Kudo’s to you Nicole! Fingers crossed that not heartless insensitive person makes a comment that is judgemental or mean. But hey, the delete button is right there. And you already know the true Nicole, so WHATEVER to them. 🙂 Remember us, all the people who support you and love you for who you are and what you represent!!

  36. NICOLE! Please don’t EVER feel as if your are ‘imperfect’ or ‘wrong’ or ‘not enough’. You are such a wonderful person. I think it’s safe to say we all know this from reading your blog and reading your lovely comments that you leave on our blogs. I praise and admire you for writing this post and bringing to light your feelings. But you have nothing to worry about. Nobody is perfect. And the people that seem perfect – just a facade. I have found that when I admit my imperfections/flaws/slip-ups on my blog, people seem to praise me and are glad that they are not alone in making those same mistakes. We are all human and we all have to live and learn in this lifetime. There would be no point to life if we were all the same and never made mistakes. How would we grow? I know I would much rather have you as my RD knowing that you are human and someone that’s not going to laugh or reprimand me when I’m not-so-perfect. Plus, the people that look ‘perfect’ – they’re BORING!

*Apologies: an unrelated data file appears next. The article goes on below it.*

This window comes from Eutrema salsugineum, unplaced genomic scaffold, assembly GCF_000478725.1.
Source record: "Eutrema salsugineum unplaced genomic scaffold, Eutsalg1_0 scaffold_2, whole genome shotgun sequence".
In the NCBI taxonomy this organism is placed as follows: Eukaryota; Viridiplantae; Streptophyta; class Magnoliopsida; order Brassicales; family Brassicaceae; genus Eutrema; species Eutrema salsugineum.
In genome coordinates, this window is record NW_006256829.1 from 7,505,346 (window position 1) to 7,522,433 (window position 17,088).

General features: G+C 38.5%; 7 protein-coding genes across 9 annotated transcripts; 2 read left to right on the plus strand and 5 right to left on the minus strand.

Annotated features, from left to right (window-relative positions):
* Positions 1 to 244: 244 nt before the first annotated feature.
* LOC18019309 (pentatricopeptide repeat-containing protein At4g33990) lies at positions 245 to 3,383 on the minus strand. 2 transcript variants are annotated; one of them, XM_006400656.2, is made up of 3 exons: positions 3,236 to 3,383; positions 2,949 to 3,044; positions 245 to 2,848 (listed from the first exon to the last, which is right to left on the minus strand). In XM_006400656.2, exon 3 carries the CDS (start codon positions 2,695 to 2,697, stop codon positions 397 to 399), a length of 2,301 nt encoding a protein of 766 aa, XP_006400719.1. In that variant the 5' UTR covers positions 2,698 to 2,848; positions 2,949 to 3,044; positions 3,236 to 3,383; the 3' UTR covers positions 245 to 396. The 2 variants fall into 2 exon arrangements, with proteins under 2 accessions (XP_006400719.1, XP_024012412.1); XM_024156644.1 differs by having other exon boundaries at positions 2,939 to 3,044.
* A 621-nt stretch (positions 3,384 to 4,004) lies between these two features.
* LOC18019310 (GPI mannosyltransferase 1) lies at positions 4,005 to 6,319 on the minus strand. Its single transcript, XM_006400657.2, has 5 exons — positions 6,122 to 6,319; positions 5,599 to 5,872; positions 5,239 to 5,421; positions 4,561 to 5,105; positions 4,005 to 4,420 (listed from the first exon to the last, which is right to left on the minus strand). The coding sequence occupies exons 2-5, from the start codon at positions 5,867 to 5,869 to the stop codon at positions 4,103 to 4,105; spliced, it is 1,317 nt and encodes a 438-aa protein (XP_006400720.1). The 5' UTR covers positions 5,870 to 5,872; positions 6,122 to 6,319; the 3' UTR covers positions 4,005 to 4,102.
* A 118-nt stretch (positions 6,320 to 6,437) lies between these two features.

Keep on doing what you’re doing. As you can already tell, we love your blog and we love you!

  37. Thank you so much for sharing – that was a great post. I think we all have “imperfections” that make us human. We all have things we are working on and adjusting too – it gives us something to write about and reflect upon. If we give up on improving ourselves, how boring our lives would be.